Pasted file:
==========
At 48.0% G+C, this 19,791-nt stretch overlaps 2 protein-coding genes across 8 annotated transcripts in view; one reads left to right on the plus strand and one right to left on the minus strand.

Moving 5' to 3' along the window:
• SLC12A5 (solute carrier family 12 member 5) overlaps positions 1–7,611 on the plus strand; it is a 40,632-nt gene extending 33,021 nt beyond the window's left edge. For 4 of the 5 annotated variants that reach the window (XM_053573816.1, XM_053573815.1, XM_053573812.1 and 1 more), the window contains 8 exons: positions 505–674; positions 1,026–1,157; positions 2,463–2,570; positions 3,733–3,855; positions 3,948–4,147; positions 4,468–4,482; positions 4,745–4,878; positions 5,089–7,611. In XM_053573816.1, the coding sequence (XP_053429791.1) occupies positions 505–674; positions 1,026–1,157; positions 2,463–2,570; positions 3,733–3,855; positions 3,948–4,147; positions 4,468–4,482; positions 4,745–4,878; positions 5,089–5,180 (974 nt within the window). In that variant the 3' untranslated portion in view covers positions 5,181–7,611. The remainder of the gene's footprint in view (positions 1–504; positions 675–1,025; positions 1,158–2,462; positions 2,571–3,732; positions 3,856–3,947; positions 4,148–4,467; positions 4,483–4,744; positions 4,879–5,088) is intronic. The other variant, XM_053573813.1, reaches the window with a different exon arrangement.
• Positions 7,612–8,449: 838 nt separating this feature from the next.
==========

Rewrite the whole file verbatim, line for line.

At 48.0% G+C, this 19,791-nt stretch overlaps 2 protein-coding genes across 8 annotated transcripts in view; one reads left to right on the plus strand and one right to left on the minus strand.

Moving 5' to 3' along the window:
• SLC12A5 (solute carrier family 12 member 5) overlaps positions 1–7,611 on the plus strand; it is a 40,632-nt gene extending 33,021 nt beyond the window's left edge. For 4 of the 5 annotated variants that reach the window (XM_053573816.1, XM_053573815.1, XM_053573812.1 and 1 more), the window contains 8 exons: positions 505–674; positions 1,026–1,157; positions 2,463–2,570; positions 3,733–3,855; positions 3,948–4,147; positions 4,468–4,482; positions 4,745–4,878; positions 5,089–7,611. In XM_053573816.1, the coding sequence (XP_053429791.1) occupies positions 505–674; positions 1,026–1,157; positions 2,463–2,570; positions 3,733–3,855; positions 3,948–4,147; positions 4,468–4,482; positions 4,745–4,878; positions 5,089–5,180 (974 nt within the window). In that variant the 3' untranslated portion in view covers positions 5,181–7,611. The remainder of the gene's footprint in view (positions 1–504; positions 675–1,025; positions 1,158–2,462; positions 2,571–3,732; positions 3,856–3,947; positions 4,148–4,467; positions 4,483–4,744; positions 4,879–5,088) is intronic. The other variant, XM_053573813.1, reaches the window with a different exon arrangement.
• Positions 7,612–8,449: 838 nt separating this feature from the next.